Page:Cournot Theory of Wealth (1838).djvu/41

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discovery of new metallurgical processes, or of new mineral deposits. It is, to be sure, a common saying, that the price of money is steadily diminishing, and fast enough for the depreciation of value of coin to be very perceptible in the course of a generation; but by going back to the cause of this phenomenon, as we have shown how to do in this chapter, it is plain that the relative change is chiefly due to an absolute upward movement of the prices of most of the articles which go directly for the needs or pleasures of mankind, an ascending movement produced by the increase in population and by the progressive developments of industry and labour. Sufficient explanations on this doctrinal point can be found in the writings of most modem economists.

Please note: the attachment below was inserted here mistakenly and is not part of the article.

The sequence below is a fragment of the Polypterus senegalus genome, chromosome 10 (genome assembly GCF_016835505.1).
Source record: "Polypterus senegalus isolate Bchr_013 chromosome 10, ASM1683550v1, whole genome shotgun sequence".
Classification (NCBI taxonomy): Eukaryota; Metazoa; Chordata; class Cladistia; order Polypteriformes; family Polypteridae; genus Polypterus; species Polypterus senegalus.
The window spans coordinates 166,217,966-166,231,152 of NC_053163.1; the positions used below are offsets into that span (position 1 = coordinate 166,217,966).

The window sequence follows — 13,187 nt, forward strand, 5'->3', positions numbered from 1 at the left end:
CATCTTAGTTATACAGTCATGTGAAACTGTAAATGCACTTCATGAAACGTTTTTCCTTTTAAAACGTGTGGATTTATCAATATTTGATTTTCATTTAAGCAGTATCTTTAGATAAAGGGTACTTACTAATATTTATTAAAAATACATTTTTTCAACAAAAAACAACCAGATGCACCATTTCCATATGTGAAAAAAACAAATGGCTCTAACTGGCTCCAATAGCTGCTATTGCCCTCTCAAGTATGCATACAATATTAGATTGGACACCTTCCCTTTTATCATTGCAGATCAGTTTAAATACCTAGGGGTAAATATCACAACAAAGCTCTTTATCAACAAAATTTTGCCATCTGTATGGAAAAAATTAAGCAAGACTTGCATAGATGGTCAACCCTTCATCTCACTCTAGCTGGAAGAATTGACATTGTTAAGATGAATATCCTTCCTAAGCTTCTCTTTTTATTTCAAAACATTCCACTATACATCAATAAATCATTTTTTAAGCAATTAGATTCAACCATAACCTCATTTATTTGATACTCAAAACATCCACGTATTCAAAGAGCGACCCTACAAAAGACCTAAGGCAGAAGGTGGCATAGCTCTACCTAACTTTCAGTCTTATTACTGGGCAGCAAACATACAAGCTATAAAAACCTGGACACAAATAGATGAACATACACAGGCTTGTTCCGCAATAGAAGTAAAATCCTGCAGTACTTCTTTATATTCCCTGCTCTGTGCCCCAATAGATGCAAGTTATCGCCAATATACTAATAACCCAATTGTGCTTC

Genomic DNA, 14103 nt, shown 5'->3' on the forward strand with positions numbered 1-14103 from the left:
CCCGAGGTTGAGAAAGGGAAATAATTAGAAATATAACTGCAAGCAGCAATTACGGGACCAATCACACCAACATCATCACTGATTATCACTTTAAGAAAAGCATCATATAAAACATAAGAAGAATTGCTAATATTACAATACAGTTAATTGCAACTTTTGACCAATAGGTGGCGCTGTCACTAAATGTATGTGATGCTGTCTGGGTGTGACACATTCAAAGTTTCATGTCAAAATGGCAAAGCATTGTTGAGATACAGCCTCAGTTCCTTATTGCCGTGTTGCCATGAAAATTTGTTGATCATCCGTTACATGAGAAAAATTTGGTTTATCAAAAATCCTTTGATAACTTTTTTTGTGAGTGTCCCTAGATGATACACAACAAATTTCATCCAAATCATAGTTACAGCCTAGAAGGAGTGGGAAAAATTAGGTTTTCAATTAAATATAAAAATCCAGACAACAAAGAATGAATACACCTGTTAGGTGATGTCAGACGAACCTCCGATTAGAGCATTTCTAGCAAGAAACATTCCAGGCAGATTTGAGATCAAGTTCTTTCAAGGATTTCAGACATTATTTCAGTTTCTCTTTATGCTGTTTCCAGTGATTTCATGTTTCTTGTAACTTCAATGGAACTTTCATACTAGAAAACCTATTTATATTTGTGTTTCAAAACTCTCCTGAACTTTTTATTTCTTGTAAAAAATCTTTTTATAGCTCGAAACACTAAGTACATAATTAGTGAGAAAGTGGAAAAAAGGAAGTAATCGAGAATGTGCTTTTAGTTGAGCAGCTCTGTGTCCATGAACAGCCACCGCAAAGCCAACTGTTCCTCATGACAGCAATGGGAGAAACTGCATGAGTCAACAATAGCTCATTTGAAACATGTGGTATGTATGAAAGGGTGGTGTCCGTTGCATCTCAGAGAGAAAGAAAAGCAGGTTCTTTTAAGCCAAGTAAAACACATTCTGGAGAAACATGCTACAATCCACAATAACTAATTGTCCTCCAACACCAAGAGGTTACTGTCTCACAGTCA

Finally, in what follows, it will be the more legitimate to neglect the absolute variations which affect the value of the monetary metals, as we do not have numerical applications directly in view. If the theory were sufficiently developed, and the data sufficiently accurate, it would be easy to go from the value of an article in terms of a fictitious and invariable modulus, to its monetary value. If the value of an article, in terms of this fictitious modulus, was p, at a time when that of the monetary metal was \pi, and if at another time these quantities had taken other values, p^{\prime} and \pi^{\prime}, it is evident that the monetary value of the article would have varied in the ratio of

\frac{p}{\pi} \mbox{ to } \frac{p^\prime}{\pi^\prime}.

If the absolute value of the monetary metals during long periods only suffers slow variations, which are hardly per-